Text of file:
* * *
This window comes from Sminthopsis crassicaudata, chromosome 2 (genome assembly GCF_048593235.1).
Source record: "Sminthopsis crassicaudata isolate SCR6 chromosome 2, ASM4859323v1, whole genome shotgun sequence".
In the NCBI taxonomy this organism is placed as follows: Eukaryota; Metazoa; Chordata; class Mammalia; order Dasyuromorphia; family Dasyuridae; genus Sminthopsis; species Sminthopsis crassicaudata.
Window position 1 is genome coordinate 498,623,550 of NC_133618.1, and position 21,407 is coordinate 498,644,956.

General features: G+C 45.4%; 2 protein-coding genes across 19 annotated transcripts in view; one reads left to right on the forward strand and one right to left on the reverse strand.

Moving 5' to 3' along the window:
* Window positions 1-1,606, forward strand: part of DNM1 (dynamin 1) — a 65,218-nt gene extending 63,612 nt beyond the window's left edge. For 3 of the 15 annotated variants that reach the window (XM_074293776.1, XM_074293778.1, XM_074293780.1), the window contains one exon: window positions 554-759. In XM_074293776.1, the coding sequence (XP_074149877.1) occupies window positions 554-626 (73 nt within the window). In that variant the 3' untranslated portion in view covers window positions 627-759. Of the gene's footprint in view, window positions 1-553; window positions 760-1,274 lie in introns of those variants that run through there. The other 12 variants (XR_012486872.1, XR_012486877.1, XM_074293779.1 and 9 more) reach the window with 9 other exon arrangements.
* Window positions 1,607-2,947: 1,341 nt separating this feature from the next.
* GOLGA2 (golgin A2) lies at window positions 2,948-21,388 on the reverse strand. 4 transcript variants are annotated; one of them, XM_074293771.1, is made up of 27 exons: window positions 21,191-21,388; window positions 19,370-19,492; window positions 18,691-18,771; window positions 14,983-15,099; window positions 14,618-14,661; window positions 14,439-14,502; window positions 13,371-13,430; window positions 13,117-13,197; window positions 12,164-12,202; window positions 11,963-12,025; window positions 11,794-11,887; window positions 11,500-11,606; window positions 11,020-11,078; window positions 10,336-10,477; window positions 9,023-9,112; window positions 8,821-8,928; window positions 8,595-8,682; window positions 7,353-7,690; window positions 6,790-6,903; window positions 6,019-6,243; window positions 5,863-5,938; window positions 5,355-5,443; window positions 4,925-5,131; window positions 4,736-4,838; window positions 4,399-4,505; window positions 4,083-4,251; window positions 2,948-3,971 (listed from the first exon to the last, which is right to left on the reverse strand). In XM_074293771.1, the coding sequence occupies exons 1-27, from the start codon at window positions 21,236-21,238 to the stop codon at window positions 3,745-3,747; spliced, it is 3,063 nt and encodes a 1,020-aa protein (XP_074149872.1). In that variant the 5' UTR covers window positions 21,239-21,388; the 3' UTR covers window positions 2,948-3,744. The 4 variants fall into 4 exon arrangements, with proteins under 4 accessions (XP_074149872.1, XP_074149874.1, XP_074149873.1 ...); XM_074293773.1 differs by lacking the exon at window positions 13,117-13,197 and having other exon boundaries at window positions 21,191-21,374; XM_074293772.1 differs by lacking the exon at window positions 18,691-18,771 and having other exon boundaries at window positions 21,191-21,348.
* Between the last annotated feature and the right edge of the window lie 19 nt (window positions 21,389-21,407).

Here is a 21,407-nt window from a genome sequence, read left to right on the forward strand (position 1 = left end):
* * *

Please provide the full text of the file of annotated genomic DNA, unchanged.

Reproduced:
This window comes from Sminthopsis crassicaudata, chromosome 2 (genome assembly GCF_048593235.1).
Source record: "Sminthopsis crassicaudata isolate SCR6 chromosome 2, ASM4859323v1, whole genome shotgun sequence".
In the NCBI taxonomy this organism is placed as follows: Eukaryota; Metazoa; Chordata; class Mammalia; order Dasyuromorphia; family Dasyuridae; genus Sminthopsis; species Sminthopsis crassicaudata.
Window position 1 is genome coordinate 498,623,550 of NC_133618.1, and position 21,407 is coordinate 498,644,956.

General features: G+C 45.4%; 2 protein-coding genes across 19 annotated transcripts in view; one reads left to right on the forward strand and one right to left on the reverse strand.

Moving 5' to 3' along the window:
* Window positions 1-1,606, forward strand: part of DNM1 (dynamin 1) — a 65,218-nt gene extending 63,612 nt beyond the window's left edge. For 3 of the 15 annotated variants that reach the window (XM_074293776.1, XM_074293778.1, XM_074293780.1), the window contains one exon: window positions 554-759. In XM_074293776.1, the coding sequence (XP_074149877.1) occupies window positions 554-626 (73 nt within the window). In that variant the 3' untranslated portion in view covers window positions 627-759. Of the gene's footprint in view, window positions 1-553; window positions 760-1,274 lie in introns of those variants that run through there. The other 12 variants (XR_012486872.1, XR_012486877.1, XM_074293779.1 and 9 more) reach the window with 9 other exon arrangements.
* Window positions 1,607-2,947: 1,341 nt separating this feature from the next.
* GOLGA2 (golgin A2) lies at window positions 2,948-21,388 on the reverse strand. 4 transcript variants are annotated; one of them, XM_074293771.1, is made up of 27 exons: window positions 21,191-21,388; window positions 19,370-19,492; window positions 18,691-18,771; window positions 14,983-15,099; window positions 14,618-14,661; window positions 14,439-14,502; window positions 13,371-13,430; window positions 13,117-13,197; window positions 12,164-12,202; window positions 11,963-12,025; window positions 11,794-11,887; window positions 11,500-11,606; window positions 11,020-11,078; window positions 10,336-10,477; window positions 9,023-9,112; window positions 8,821-8,928; window positions 8,595-8,682; window positions 7,353-7,690; window positions 6,790-6,903; window positions 6,019-6,243; window positions 5,863-5,938; window positions 5,355-5,443; window positions 4,925-5,131; window positions 4,736-4,838; window positions 4,399-4,505; window positions 4,083-4,251; window positions 2,948-3,971 (listed from the first exon to the last, which is right to left on the reverse strand). In XM_074293771.1, the coding sequence occupies exons 1-27, from the start codon at window positions 21,236-21,238 to the stop codon at window positions 3,745-3,747; spliced, it is 3,063 nt and encodes a 1,020-aa protein (XP_074149872.1). In that variant the 5' UTR covers window positions 21,239-21,388; the 3' UTR covers window positions 2,948-3,744. The 4 variants fall into 4 exon arrangements, with proteins under 4 accessions (XP_074149872.1, XP_074149874.1, XP_074149873.1 ...); XM_074293773.1 differs by lacking the exon at window positions 13,117-13,197 and having other exon boundaries at window positions 21,191-21,374; XM_074293772.1 differs by lacking the exon at window positions 18,691-18,771 and having other exon boundaries at window positions 21,191-21,348.
* Between the last annotated feature and the right edge of the window lie 19 nt (window positions 21,389-21,407).

Here is a 21,407-nt window from a genome sequence, read left to right on the forward strand (position 1 = left end):